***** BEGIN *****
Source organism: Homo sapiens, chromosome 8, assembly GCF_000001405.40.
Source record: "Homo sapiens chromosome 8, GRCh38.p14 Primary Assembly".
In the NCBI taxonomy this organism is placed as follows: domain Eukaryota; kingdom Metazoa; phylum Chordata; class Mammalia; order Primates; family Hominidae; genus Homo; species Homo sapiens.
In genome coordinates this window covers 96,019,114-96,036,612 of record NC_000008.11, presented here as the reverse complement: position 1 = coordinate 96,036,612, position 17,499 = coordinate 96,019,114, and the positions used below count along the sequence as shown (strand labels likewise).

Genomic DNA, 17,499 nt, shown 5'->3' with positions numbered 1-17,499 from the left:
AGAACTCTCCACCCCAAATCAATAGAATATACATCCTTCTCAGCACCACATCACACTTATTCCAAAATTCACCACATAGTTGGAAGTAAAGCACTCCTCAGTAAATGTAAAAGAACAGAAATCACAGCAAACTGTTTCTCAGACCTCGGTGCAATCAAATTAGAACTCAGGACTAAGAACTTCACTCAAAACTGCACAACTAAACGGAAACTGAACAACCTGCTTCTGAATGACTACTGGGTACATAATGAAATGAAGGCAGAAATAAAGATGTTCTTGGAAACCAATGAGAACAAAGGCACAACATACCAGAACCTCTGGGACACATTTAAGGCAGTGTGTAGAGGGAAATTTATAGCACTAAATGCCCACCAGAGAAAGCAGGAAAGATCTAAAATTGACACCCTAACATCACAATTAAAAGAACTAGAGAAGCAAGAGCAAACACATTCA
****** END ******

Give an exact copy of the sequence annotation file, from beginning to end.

Source organism: Homo sapiens, chromosome 8, assembly GCF_000001405.40.
Source record: "Homo sapiens chromosome 8, GRCh38.p14 Primary Assembly".
In the NCBI taxonomy this organism is placed as follows: domain Eukaryota; kingdom Metazoa; phylum Chordata; class Mammalia; order Primates; family Hominidae; genus Homo; species Homo sapiens.
In genome coordinates this window covers 96,019,114-96,036,612 of record NC_000008.11, presented here as the reverse complement: position 1 = coordinate 96,036,612, position 17,499 = coordinate 96,019,114, and the positions used below count along the sequence as shown (strand labels likewise).

Genomic DNA, 17,499 nt, shown 5'->3' with positions numbered 1-17,499 from the left:
AGAACTCTCCACCCCAAATCAATAGAATATACATCCTTCTCAGCACCACATCACACTTATTCCAAAATTCACCACATAGTTGGAAGTAAAGCACTCCTCAGTAAATGTAAAAGAACAGAAATCACAGCAAACTGTTTCTCAGACCTCGGTGCAATCAAATTAGAACTCAGGACTAAGAACTTCACTCAAAACTGCACAACTAAACGGAAACTGAACAACCTGCTTCTGAATGACTACTGGGTACATAATGAAATGAAGGCAGAAATAAAGATGTTCTTGGAAACCAATGAGAACAAAGGCACAACATACCAGAACCTCTGGGACACATTTAAGGCAGTGTGTAGAGGGAAATTTATAGCACTAAATGCCCACCAGAGAAAGCAGGAAAGATCTAAAATTGACACCCTAACATCACAATTAAAAGAACTAGAGAAGCAAGAGCAAACACATTCA